Key tags: Middle East, European Union, United Nations, International Courts, Start-up Nation, Innovation, Technology
Israel has been a member of the United Nations since 11 May 1949 and has joined many UN agencies. After being refused the right to join any UN regional groupings, which are groups that form caucuses to vote their representatives to UN bodies, Israel was permitted to join the “Western European and Others” regional group in 2000.
Israel also joined the OECD in 2003 and became a member of NATO’s Mediterranean Dialogue forum. The European Union is Israel’s biggest trading partner and Israel is Europe’s third largest trading partner in the Middle East. Israel is an “associated state” of the European Union. Treaties and policy documents such as the EU–Israel Association Agreement and the European Neighbourhood Policy (ENP) govern the relationship between the EU and Israel.
Israel has the highest per capita level of research and development in the world and is regarded the “start-up” nation. Existential insecurity has required Israel to develop new military technologies. Her innovative agricultural technology brought food self-sufficiency, desalination technology brought water independence, and start-ups in electronic technologies brought international investment in hi-tech industries.
Application to Israel
Ever since its establishment, Israel has been under immense critical scrutiny by UN bodies. Beyond the UN Human Rights Council, the International Criminal Court and International Court of Justice have been mobilized to indict or condemn Israel. These judicial bodies are increasingly serving as instruments of lawfare against Israel. Their forays into nonjusticiable political questions raises concerns about the undermining of the foundations of international law and the principles of the rule of law.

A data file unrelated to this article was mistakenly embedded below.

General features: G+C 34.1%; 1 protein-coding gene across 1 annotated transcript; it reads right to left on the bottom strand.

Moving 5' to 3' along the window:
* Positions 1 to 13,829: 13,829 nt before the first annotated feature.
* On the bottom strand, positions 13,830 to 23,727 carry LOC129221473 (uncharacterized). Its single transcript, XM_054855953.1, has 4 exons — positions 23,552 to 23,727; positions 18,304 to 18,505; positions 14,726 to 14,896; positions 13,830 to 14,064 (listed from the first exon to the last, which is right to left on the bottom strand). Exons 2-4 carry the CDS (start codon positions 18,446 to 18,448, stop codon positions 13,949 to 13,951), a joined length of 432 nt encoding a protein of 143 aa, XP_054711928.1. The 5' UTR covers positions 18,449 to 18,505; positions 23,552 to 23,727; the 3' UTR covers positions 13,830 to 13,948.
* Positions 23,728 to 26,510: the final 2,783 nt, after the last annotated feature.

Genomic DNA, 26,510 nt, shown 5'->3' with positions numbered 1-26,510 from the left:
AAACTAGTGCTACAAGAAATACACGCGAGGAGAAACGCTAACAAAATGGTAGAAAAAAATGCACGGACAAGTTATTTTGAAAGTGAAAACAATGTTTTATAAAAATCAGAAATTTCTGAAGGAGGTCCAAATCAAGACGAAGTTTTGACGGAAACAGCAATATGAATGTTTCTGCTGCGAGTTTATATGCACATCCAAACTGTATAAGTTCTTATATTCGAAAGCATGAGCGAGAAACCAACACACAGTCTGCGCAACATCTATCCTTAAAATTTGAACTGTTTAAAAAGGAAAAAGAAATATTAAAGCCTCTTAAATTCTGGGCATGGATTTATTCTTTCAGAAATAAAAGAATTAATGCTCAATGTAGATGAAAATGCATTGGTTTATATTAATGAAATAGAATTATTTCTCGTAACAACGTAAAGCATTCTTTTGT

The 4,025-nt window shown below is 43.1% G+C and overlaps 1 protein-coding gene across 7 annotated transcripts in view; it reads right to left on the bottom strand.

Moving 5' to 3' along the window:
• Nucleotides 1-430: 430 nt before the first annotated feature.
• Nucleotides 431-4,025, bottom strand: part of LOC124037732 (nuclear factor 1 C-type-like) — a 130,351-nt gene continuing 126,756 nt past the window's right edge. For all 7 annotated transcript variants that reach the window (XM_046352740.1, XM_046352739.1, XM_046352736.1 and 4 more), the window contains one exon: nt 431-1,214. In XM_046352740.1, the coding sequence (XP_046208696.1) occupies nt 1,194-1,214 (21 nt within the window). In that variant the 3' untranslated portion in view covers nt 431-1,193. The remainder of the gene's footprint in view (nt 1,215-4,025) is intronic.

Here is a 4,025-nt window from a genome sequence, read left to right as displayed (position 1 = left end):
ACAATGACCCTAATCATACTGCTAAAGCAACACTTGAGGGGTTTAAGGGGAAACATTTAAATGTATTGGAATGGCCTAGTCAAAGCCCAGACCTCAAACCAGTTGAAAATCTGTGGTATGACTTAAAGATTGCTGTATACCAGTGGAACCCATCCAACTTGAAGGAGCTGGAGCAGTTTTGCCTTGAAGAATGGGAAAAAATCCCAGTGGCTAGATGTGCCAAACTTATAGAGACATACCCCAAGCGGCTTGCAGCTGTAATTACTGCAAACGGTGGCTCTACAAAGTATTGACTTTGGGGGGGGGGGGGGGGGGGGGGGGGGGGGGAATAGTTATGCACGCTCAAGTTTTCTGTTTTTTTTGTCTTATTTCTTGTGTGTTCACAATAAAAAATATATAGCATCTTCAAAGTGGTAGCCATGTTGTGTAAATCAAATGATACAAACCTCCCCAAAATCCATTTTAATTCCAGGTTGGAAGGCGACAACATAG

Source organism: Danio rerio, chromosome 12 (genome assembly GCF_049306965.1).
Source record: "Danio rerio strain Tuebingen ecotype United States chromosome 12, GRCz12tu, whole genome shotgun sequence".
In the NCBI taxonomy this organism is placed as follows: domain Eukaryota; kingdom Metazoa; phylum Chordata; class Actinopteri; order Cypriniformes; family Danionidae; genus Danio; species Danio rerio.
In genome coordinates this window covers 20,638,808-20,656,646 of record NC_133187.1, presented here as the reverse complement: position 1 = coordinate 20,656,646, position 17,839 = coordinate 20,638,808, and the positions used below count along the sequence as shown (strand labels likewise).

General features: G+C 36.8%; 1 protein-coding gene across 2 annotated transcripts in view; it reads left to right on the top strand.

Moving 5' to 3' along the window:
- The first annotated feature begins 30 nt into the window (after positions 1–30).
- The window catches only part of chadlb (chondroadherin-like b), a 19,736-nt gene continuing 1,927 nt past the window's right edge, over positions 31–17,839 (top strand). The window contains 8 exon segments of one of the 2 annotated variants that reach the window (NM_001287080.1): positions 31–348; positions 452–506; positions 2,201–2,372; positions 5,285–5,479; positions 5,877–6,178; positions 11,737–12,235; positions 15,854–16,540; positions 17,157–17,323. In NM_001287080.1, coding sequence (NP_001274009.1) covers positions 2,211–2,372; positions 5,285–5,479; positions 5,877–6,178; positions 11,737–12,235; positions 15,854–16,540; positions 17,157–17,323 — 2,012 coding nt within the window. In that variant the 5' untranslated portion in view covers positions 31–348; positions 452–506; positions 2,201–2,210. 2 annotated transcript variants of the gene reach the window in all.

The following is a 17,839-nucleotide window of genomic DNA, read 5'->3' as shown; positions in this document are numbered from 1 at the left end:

The EU’s approach to Israel in the Middle East peace process is dominated by its Members’ long dependence on oil and gas imported from Middle Eastern countries. If the EU were to recognize the historic value of the recent normalization of relations with Israel by some Arab countries in the Middle East (Abraham Accords), then it might reassess its own international legal position concerning Israel.
Israeli products and services have found international markets and resulted in their greater integration into the global economy. The EU could help keep up the momentum of regional economic integration and normalization and could play an increasingly positive role by promoting in the Middle East the adoption of peace, trade and normalization treaties with Israel.